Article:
Trujillo celebrates ASPIRE challenge
October 2, 2013
Miki Trujillo has experienced the Douglas County School District from kindergarten student, to graduating senior, and more recently as teacher.
She has now moved on to her newest challenge as principal at ASPIRE Academy High School as well as Jacobsen High School, which serves the China Spring youth facility and Aurora Pines. She also supervises Douglas County's adult education program and students housed at the Tahoe Detention Center.
Looking at the job description, who would want such a challenge?
"I would," Trujillo said, flashing a smile. "I love it because it's always about our students who are looking for an opportunity for success."
At ASPIRE — an acronym for All Students Pursuing Integrity, Responsibility and Education — Trujillo views that success as a result of the "family atmosphere" that comes from the students.
"Our small school atmosphere makes us unique," she said. "If you ask students to describe us in one word, most will say 'family.' Being small allows our incredible staff to focus on each student individually. Our students know that in our eyes, they are the cream of the crop. We set expectations high, and they meet them, every moment of every day.
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"We base our school philosophy on a character education curriculum that focuses on integrity and service to others. When our students serve others in our community, they find that giving back is a gift within itself that enriches their lives."
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This is a special experience for Trujillo, a 1985 Douglas High School graduate who began school as a kindergarten student at Gardnerville Elementary School. She attended first and second grade classes in what is now the DCSD administrative offices on Mono Avenue.
She moved on from Douglas High to Pepperdine University in Southern California and met her future husband David Trujillo. After graduation, Trujillo returned to the Carson Valley. The couple have two children: Corey, who will graduate this year from the University of Portland with degrees in mechanical engineering and Spanish and a minor in theology; and Dani, who is in her junior year, at Boise State University.
Trujillo has worked as an educator for DCSD for some 20 years, starting as an adapted physical education teacher (work in Churchill and Carson counties as well), then taught the health, leadership and focus programs at Pau-Wa-Lu Middle School. She became a teacher for ASPIRE in 2006.
And now, she is an administrator at a new high school.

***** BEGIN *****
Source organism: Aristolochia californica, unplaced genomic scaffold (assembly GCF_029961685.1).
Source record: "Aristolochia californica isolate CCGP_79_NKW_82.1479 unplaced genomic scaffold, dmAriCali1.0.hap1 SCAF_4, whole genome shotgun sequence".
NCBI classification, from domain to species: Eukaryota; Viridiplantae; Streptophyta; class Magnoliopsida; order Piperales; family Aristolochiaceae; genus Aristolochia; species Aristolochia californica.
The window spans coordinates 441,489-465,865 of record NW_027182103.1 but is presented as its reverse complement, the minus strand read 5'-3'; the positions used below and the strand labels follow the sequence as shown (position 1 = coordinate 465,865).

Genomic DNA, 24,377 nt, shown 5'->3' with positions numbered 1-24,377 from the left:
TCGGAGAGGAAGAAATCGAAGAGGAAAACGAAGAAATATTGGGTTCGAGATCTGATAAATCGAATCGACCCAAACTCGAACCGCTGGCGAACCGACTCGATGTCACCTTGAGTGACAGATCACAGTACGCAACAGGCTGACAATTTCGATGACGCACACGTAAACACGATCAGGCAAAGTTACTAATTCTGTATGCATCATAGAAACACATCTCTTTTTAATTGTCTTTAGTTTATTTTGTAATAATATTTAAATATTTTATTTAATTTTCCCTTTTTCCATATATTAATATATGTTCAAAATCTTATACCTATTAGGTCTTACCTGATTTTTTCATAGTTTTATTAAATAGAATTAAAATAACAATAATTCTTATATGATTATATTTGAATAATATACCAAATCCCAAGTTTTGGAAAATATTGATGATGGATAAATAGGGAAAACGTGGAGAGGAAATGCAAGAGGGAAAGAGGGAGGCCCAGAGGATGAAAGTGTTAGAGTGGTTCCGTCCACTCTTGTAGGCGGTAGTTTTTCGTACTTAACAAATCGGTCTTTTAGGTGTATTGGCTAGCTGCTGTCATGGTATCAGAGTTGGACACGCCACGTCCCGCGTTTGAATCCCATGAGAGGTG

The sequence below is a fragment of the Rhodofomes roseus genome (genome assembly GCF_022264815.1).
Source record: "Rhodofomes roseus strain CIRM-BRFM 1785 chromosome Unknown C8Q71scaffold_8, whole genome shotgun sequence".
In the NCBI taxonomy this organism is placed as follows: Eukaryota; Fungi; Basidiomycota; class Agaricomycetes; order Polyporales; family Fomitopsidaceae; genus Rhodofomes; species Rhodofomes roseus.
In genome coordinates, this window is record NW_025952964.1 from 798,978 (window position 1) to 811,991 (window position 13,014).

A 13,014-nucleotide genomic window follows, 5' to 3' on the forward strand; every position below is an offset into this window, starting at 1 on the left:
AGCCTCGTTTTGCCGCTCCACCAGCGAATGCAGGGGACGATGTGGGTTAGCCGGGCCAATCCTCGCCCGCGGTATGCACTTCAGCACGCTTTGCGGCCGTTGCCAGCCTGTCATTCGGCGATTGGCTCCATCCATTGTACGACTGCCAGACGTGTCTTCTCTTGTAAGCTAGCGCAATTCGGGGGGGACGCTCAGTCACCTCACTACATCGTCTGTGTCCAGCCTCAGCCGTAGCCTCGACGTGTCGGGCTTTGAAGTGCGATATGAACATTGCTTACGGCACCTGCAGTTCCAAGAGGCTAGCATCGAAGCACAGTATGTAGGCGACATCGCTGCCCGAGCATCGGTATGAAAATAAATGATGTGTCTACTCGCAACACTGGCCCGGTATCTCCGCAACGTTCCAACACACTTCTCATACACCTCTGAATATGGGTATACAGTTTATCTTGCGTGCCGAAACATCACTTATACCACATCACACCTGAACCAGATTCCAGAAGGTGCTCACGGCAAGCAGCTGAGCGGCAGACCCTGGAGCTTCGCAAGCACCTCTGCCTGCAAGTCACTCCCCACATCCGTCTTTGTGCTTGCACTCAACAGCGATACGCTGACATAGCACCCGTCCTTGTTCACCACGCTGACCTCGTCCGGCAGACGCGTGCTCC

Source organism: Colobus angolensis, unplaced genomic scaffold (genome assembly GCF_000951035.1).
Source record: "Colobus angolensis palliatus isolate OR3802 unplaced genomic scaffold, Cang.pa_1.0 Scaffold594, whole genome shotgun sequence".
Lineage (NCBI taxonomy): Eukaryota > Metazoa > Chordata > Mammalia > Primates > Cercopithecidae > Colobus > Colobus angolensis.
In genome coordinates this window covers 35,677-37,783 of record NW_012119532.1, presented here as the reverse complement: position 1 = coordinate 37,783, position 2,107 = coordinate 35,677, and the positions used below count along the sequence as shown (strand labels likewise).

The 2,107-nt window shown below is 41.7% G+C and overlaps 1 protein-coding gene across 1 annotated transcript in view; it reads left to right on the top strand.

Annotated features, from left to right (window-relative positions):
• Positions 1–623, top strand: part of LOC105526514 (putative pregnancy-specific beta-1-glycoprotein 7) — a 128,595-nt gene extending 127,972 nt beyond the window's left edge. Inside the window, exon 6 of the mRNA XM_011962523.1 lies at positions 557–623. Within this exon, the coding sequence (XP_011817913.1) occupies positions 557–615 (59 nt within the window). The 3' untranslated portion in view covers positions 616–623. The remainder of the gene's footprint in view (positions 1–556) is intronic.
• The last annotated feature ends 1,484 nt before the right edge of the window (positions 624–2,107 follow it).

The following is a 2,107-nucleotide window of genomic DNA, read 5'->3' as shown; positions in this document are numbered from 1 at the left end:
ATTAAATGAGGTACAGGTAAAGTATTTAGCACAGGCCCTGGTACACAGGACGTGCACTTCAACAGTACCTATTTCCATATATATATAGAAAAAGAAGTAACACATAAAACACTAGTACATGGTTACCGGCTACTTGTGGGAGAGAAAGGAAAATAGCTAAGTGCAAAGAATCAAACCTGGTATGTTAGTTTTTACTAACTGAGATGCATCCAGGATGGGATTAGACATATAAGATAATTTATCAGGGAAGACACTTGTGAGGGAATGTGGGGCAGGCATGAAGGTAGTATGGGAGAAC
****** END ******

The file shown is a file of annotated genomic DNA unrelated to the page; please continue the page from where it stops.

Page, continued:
"Here I am, and I'll tell you what … feeling incredibly blessed," she said. "It is all about our students. They are amazing young people who work diligently to achieve both in and out of school."
The program was previously directed by Lyn Gorrindo, assistant superintendent for the Douglas County School District, who is confident the program has been passed on to qualified hands.
"She's so organized and she's such a go-getter, and she's all about the students," Gorrindo said. "She's a good motivator. She does that with staff and colleagues around her, and also for the students."
The objective was to create an alternative placement for students who may not have been successful in a traditional classroom.
"Miki really pushes the kids to think about integrity, responsibility and about life decisions," Gorrindo said. "I think she made the program more than an alternative ed situation, more than a credit recovery program. Miki really took it to that next level of character education and service learning."
Tricia Wentz, district-wide counselor, said Trujillo has been part of creating an environment where students feel like they belong.
"What she does really well is help them to identify their strengths," Wentz said, "and become a part of something bigger than themselves, creating goals and really creating a hope for their future that maybe they haven't had in the past."
Trujillo is excited to lead ASPIRE through its first year as a public high school. For example, she pointed to a lobby set up by students to create a social and family-like environment.
"We have the potential for 35 graduates this year, so we met with our graduating seniors and talked about their graduation ceremony and what they want that to look like," Trujillo said. "It's our first graduation ceremony and these kids are fired up because they are going to create a celebration that honors their parents and our school."
Eventually, Trujillo said there are plans to add extracurricular activities, including athletics. For now, plans have begun to organize activities such as running and outdoor clubs. Trujillo also pointed out the school's Career and Technical Education program that has been enhanced by a Digital Photography and Graphic Design grant written by Wentz and Roger Kramer.
Trujillo went on to use as an example one student who is working toward an early graduation and will graduate at age 16. The student works through breaks and even lunch in order to meet that goal, she added.
"A lot of students come to us because they're credit deficient, some students come to us because they have an ambition to accelerate, to earn more credits and they're willing to work very hard to do so," Trujillo said.
Hard work? Absolutely. Yet, Trujillo calls ASPIRE a very exciting place to be.
"My ambition throughout my professional career has been to create opportunities for students to experience success," she said. "This new position has blessed me with the opportunity to do just that. Nothing makes my heart smile more than our students finding purpose in school and in life."